Visitors are expected to come from a broad swath of backgrounds: school groups, tourists on the Freedom Trail, and Bostonians interested in learning more about the many stories embedded in the horror.
The hope is to open in 2025, said Michael Berenbaum, an academic, writer, Holocaust researcher, and filmmaker whose company has been hired for concept and design work.
“We will test it with the community — people, educators, scholars — to understand how the museum works to make sure we are appropriate to the place and also appropriate to the time,” said Berenbaum, who was project director for the United States Holocaust Memorial Museum in Washington.
“We are in a moment of time, for example, where the last survivors are among us and will not be among us for long,” he said. “The audience is different from what it was 10 or 20 years ago.”
The Boston museum will be designed to complement the New England Holocaust Memorial, the six glass towers dedicated in 1995 near Faneuil Hall that honor the 6 million Jews and others murdered by the Nazis during World War II.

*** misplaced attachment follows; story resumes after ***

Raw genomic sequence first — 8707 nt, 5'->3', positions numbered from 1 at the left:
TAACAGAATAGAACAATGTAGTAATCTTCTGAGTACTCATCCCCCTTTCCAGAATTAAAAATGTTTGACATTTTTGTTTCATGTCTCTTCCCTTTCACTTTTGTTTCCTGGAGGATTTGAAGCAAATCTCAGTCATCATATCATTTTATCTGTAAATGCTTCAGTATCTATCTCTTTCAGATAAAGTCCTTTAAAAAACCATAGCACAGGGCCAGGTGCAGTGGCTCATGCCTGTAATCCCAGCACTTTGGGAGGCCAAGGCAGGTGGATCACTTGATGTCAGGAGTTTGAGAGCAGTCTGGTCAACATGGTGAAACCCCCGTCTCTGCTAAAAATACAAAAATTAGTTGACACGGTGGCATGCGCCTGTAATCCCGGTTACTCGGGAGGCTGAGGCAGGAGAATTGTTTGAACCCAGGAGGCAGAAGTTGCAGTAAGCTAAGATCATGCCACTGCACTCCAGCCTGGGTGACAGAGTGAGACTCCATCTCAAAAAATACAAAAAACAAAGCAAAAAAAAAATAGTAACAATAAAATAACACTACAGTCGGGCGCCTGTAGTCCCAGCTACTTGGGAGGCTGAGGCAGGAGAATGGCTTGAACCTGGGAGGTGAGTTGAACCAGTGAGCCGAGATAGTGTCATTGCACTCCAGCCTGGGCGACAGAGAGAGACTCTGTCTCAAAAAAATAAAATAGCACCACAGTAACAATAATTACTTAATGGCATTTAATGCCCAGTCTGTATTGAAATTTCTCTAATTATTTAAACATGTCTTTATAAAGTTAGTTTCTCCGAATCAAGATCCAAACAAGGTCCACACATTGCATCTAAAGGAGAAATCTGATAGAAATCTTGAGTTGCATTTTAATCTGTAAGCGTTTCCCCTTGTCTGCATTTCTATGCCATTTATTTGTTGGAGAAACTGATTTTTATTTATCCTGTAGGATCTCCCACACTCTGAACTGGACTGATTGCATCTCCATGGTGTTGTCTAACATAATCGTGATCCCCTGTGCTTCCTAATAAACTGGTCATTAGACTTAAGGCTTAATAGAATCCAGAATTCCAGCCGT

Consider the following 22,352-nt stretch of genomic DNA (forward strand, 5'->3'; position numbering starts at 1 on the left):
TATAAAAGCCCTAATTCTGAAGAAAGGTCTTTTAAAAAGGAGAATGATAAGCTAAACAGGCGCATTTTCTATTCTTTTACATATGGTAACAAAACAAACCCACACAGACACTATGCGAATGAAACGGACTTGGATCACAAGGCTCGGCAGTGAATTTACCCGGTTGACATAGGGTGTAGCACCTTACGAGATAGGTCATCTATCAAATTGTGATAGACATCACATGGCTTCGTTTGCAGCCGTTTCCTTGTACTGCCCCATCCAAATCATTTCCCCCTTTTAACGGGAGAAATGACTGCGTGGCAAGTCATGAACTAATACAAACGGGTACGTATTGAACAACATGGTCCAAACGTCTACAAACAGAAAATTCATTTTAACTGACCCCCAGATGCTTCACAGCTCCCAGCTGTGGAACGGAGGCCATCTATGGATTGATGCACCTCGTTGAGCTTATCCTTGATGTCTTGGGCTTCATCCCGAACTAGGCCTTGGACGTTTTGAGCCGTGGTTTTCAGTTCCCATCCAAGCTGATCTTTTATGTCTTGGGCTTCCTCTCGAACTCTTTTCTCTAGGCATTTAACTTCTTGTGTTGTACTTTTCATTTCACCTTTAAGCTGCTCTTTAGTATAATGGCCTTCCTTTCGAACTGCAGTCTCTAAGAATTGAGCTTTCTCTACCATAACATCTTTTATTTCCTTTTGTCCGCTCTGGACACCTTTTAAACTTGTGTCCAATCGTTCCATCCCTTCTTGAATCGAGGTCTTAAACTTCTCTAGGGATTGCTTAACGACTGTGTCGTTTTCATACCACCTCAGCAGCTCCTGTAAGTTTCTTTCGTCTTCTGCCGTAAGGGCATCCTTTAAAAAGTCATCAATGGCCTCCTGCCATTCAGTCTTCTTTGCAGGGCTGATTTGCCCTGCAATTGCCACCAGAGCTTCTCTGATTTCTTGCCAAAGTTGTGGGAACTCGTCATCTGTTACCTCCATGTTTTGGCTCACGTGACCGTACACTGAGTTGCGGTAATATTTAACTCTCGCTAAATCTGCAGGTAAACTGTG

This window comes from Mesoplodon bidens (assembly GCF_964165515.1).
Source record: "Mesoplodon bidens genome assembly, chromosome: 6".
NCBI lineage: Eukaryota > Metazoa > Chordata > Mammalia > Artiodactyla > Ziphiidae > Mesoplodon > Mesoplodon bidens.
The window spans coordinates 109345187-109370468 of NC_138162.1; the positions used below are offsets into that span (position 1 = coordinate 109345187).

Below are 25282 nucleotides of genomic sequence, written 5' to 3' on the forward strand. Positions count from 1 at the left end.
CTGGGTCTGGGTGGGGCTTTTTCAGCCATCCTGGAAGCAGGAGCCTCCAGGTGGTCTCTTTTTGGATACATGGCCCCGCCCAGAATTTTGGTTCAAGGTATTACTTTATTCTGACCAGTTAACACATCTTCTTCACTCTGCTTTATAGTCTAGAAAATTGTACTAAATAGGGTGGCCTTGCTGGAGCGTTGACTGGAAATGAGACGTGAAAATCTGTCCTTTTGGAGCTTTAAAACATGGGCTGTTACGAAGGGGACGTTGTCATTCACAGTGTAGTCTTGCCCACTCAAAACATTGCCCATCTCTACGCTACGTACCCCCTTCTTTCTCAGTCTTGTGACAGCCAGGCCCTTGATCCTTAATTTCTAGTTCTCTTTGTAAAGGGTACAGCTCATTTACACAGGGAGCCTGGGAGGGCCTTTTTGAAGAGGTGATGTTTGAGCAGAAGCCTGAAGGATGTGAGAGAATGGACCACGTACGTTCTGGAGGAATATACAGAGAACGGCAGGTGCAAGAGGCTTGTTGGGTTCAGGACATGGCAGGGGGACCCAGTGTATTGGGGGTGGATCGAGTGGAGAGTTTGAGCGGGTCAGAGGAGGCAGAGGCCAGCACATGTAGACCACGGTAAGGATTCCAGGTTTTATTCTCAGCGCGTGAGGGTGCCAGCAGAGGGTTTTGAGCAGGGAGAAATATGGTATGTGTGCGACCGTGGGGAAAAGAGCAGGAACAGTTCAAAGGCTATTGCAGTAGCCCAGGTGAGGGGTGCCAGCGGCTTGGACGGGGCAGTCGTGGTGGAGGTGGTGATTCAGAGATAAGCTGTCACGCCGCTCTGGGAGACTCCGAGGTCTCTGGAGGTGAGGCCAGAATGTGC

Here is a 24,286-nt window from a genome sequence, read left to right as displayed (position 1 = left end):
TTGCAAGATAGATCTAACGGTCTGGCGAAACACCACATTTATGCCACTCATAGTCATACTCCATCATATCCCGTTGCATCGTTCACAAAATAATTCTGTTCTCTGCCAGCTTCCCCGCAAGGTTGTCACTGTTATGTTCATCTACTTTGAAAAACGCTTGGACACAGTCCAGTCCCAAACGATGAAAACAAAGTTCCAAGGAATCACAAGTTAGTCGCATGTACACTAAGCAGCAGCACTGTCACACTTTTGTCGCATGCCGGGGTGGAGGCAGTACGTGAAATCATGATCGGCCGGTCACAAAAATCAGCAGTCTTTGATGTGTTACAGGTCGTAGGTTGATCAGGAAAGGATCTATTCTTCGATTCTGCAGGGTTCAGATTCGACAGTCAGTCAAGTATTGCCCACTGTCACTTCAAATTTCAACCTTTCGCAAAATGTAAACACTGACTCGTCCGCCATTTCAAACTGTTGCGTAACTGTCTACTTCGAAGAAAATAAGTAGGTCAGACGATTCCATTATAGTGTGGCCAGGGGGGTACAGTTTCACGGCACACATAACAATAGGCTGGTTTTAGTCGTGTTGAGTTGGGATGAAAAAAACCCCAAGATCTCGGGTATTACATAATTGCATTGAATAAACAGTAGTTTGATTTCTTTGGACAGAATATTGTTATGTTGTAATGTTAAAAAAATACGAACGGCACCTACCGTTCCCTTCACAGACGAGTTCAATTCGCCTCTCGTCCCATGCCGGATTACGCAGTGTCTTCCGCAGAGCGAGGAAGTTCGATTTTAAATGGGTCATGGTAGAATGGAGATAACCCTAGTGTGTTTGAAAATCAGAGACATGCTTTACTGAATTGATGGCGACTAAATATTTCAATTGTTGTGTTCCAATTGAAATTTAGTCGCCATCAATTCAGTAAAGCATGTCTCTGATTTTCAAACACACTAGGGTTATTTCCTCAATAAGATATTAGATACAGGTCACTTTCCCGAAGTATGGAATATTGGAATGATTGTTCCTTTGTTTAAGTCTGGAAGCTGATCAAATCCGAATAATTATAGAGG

Michael Ross, the former Boston city councilor whose father, Stephan, was a Holocaust survivor and founded the memorial, said a new museum is “even more necessary today, a time of rampant escalation of antisemitism, racism, and hatred throughout the world, our country, and our region.”
Connections to the museum also are envisioned with Armenian Heritage Park, a memorial on the Rose Fitzgerald Kennedy Greenway that is dedicated to the victims of the 20th century’s first genocide.
Although about two-thirds of the Holocaust Museum will center on the Holocaust, Ruderman said, the overarching concept will be engendering respect for human dignity.
That’s a vision that resonates with Jack Trumpeter, a 79-year-old Cambridge man who was hidden with a Catholic farming family in the Netherlands from ages 3 months to 3 years as the Nazis searched for Jews in the countries they occupied.
“I got lucky because there were enough people who were smart and kind and brave. I’m here because there were great people,” said Trumpeter, who reunited with his parents, who also were hidden, after the Netherlands was liberated.
A new Holocaust museum is important to “know that this happened on our planet in our time,” said Trumpeter, a member of the advisory committee for Schechter Holocaust Services, which provides support for survivors in Greater Boston.